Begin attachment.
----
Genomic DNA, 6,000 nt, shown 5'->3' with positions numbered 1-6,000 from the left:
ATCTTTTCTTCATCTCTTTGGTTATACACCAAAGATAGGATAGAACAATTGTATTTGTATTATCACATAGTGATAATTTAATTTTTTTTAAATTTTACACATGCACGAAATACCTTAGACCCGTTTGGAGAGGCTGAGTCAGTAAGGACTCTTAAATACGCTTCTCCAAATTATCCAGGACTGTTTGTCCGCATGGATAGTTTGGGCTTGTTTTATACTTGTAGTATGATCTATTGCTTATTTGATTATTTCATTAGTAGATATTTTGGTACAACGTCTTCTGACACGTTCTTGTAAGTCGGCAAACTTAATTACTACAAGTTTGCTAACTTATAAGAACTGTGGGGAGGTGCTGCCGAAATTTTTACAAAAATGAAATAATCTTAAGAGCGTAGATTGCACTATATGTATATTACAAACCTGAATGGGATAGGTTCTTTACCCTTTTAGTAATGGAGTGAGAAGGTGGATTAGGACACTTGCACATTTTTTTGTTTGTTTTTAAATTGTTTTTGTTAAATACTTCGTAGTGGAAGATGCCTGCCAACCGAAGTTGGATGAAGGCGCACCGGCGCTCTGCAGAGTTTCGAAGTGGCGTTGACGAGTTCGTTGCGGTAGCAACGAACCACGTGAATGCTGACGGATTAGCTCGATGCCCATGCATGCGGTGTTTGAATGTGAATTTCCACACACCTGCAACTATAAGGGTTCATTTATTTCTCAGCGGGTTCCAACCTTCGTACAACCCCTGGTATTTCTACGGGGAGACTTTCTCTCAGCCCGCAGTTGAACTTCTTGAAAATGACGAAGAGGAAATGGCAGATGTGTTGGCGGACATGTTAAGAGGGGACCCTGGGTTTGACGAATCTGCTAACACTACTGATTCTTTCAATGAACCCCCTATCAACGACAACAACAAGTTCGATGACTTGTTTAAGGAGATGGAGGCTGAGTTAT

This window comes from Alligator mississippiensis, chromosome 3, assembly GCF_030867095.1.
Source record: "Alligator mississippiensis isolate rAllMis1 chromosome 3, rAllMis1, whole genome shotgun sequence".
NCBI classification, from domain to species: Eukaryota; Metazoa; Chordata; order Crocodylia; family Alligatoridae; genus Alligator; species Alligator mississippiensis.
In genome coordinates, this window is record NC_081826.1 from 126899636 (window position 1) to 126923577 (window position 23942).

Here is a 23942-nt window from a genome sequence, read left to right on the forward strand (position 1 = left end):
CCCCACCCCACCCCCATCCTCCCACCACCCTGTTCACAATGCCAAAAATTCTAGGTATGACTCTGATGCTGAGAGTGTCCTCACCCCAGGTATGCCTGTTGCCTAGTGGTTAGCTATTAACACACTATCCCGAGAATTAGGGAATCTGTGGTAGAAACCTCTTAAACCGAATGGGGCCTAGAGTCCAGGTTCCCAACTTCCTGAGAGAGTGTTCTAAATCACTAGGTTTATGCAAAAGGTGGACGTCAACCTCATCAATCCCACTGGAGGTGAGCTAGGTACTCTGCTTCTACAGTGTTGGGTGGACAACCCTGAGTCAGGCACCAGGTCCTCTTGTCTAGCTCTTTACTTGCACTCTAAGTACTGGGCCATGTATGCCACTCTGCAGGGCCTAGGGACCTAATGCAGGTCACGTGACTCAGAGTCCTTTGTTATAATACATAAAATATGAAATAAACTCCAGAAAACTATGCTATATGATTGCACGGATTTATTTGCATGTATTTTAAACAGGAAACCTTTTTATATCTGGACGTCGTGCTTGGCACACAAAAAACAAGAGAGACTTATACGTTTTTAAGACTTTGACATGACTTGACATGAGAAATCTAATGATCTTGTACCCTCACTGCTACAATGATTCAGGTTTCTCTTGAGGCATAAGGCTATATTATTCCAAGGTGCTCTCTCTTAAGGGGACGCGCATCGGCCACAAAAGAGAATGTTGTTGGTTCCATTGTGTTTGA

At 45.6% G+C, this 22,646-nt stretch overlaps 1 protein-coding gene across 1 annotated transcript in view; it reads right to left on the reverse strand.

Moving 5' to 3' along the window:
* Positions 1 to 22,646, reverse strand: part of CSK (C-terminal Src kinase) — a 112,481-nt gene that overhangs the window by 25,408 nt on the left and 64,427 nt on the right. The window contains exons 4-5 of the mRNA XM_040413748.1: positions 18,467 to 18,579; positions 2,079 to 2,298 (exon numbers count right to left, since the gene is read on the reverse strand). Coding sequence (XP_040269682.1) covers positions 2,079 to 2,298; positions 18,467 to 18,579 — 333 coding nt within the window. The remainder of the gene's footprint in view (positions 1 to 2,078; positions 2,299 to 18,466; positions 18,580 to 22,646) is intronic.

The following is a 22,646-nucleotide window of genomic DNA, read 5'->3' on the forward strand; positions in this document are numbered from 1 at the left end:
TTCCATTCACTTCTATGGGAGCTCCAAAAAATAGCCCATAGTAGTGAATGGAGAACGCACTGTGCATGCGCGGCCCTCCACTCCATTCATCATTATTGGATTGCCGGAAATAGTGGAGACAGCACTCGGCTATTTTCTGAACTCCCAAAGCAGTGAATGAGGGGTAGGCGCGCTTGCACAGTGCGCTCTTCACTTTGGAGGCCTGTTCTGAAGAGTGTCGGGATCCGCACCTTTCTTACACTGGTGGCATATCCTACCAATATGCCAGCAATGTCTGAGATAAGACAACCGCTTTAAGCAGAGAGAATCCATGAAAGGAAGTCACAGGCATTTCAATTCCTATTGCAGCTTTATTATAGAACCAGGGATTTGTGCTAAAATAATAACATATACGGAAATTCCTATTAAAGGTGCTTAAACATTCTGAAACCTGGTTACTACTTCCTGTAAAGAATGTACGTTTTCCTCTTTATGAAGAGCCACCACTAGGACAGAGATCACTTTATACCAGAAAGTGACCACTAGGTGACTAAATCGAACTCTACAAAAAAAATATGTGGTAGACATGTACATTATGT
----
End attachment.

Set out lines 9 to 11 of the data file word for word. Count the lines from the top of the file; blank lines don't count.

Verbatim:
At 45.6% G+C, this 22,646-nt stretch overlaps 1 protein-coding gene across 1 annotated transcript in view; it reads right to left on the reverse strand.

Moving 5' to 3' along the window:
* Positions 1 to 22,646, reverse strand: part of CSK (C-terminal Src kinase) — a 112,481-nt gene that overhangs the window by 25,408 nt on the left and 64,427 nt on the right. The window contains exons 4-5 of the mRNA XM_040413748.1: positions 18,467 to 18,579; positions 2,079 to 2,298 (exon numbers count right to left, since the gene is read on the reverse strand). Coding sequence (XP_040269682.1) covers positions 2,079 to 2,298; positions 18,467 to 18,579 — 333 coding nt within the window. The remainder of the gene's footprint in view (positions 1 to 2,078; positions 2,299 to 18,466; positions 18,580 to 22,646) is intronic.